I am so excited to welcome you on this journey of making math more meaningful, for not only students, but for teachers, administrators, and parents as well.
My time in the classroom with students was a huge part of who I was for 17 years. In 2009, I attended a Singapore Math conference in Columbus, OH with a colleague. I was blown away by multiple things that were presented that day. There were many “ah ha!” moments that day that made math more meaningful for me as a 20-something year old teacher. Before that conference I was the type of teacher who taught very algebraically and using only algorithms. That’s how I was taught and learned, I didn’t know anything different.
My beliefs in math education are student-centered, freedom to be flexible with how students think about numbers, and using the proper math vocabulary through deep mathematical discussions. Teaching with flexibility is a huge instructional shift for teachers, so the professional learning opportunities that are offered need to be impactful and encouraging as every teacher is at a different level developing the skills that allow student discovery vs. teacher-led instruction. I want students to feel they are mathematicians and can do math, no matter their working level.
During my teaching career, my vision of mathematics instruction and student learning has changed as my knowledge and level of understanding has grown. I strongly believe we need to teach math conceptually to students to ensure they grasp the procedural understanding that is necessary at higher levels. Using students’ prior knowledge to ignite their metacognition will help build a solid foundation of making connections and understanding how what we are learning connects to concepts in the real world. Many of us were never taught this when we were growing up. We were shown how to solve a problem for a right answer, but we never discovered, or were shown, what the answer represented and why we followed the rules we did.
As a classroom teacher and math consultant, it is important to me that both teachers and students engage in discovery activities in order to build their level of understanding around math. This level of discovery starts all the way down at a preschool level with sorting and counting activities and continues throughout all grade levels to the point where students can explain the reason why we invert and multiply when we are dividing fractions. Too frequent, students rush or are rushed to the procedural understanding. Oftentimes through this discovery many lightbulbs will shine brightly and students can undo many misconceptions they may have encountered.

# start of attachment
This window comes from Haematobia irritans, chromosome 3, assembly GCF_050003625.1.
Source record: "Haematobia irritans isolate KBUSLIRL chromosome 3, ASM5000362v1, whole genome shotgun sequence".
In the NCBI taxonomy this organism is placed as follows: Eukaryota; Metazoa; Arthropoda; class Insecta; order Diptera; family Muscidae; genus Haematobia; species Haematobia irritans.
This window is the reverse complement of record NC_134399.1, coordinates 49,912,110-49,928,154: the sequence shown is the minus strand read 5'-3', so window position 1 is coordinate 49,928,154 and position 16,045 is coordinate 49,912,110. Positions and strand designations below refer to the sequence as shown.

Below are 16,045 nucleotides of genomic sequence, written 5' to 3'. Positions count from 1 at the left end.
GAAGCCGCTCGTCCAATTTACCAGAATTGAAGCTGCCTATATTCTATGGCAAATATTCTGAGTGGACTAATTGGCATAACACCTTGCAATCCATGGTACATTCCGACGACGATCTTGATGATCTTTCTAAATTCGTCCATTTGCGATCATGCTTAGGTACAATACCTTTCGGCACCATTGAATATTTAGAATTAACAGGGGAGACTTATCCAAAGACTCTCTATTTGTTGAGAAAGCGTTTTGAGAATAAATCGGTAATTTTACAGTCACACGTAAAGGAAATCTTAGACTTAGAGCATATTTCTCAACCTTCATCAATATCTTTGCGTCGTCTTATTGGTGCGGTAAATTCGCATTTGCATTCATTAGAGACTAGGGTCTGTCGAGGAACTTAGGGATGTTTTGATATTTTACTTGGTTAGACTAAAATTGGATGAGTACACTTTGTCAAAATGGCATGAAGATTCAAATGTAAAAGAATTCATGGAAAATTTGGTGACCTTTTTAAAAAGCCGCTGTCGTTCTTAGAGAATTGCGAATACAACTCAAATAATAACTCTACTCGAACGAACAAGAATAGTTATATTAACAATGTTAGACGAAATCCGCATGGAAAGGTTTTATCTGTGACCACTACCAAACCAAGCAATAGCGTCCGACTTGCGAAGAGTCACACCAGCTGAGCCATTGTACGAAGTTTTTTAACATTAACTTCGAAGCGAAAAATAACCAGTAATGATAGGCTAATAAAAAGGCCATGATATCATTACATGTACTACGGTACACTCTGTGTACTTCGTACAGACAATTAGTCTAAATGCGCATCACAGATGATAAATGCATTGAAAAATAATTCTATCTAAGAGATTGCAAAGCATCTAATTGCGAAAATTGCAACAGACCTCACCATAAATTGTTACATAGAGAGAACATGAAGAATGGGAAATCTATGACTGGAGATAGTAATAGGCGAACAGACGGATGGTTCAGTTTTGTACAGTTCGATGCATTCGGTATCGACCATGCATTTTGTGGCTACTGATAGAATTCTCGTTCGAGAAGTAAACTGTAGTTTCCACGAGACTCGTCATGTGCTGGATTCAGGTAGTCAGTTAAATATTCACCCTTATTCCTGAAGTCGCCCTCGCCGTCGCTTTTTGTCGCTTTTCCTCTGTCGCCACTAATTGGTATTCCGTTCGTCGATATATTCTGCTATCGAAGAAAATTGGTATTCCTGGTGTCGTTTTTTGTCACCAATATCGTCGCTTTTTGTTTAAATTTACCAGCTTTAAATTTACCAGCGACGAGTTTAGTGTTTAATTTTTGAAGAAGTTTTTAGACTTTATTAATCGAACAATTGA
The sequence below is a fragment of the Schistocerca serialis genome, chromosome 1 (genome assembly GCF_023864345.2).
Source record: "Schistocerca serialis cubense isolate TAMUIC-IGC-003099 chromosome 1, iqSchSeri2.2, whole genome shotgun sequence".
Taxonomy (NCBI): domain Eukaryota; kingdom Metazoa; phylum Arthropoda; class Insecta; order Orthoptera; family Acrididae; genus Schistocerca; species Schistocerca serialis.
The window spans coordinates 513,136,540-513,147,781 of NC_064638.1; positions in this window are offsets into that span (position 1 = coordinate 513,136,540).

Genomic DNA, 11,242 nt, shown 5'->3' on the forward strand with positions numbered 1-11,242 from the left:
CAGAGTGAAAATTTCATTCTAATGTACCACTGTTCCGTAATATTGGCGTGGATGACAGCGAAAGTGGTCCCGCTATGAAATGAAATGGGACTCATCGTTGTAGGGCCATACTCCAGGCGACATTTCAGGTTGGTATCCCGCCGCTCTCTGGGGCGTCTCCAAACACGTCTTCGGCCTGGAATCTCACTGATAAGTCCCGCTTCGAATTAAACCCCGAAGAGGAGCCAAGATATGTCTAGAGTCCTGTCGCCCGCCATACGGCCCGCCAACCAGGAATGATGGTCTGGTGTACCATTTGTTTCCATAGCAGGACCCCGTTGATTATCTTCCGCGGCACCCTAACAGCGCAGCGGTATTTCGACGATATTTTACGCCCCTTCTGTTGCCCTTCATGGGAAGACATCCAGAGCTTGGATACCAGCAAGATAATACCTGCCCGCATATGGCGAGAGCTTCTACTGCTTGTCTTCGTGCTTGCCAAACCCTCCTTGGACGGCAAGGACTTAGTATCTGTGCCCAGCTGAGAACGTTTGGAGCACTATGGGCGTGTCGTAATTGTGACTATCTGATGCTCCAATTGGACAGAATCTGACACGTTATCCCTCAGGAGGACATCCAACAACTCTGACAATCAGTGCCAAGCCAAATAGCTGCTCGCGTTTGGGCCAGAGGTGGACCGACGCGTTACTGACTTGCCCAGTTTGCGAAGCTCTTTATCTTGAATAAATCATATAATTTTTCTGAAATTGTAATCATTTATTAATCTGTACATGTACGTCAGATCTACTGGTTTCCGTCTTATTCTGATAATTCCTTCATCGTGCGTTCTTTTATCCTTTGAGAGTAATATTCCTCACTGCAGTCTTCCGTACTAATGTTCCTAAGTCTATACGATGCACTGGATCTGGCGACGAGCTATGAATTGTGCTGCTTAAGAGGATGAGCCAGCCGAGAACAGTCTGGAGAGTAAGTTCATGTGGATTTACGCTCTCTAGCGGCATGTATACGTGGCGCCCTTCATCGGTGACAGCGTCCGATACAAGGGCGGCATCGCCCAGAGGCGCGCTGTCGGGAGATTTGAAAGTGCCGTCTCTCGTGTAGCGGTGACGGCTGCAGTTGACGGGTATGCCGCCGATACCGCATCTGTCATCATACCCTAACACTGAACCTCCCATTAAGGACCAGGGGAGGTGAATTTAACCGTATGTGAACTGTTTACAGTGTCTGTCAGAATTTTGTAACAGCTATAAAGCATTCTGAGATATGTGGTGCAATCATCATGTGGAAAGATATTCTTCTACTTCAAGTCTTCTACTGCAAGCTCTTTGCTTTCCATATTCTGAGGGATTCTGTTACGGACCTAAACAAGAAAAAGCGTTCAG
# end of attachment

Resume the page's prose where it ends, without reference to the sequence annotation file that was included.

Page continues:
By using a discovery approach to instruction, this allows students time to explain their thinking and share ideas with peers. We know the definition of mastery is the ability to teach something to someone else, which is exactly what we are working towards as students voice their ideas and share their strategies with others. We can no longer have a silent math classroom. Peer relationships are more important than ever to build in our classrooms today. Having students listen and respond to peers helps strengthen our social-emotional learning as well. Just as it is important for students to be given time to share their thoughts and ideas, it is also important that proper mathematical vocabulary is emphasized and students are encouraged to use it during their discussions.
As I reflect back on my career in the classroom, one of the most important ways I have grown as an educator is that I used to say I taught something to my students. In a way it was like checking something off my to-do list. However, I have learned, and worked very hard, to ensure that I no longer “teach” something to my students, but instead, I instruct and guide them to “learn” a concept. In the end that is what matters most, what did my students learn and take away from what they did today. The priority must be on them and what they did rather than me and what I did.
I believe and value each one of my students as a reader, I believe each one of them is also a mathematician. Both in my classroom and when I am working with teachers, I do my best to make each of them believe this. We don’t have to be fast at math to be a good mathematician, we don’t have to be “really good” at math to be a mathematician. A mathematician is someone who uses their own math tools to solve problems in a way that makes sense to them and can share their ideas and strategies with others. My goal is for my students to look into the mirror and see themselves as a mathematician, as someone who can do math and does it well.
My next blog post will go into detail how I get students (and teachers) to think of themselves as mathematicians throughout the school year. I can’t wait to share students examples with you!
I look forward to continuing this journey of building mathematicians in the world and help students be thinkers, not calculators. Thank you for joining me!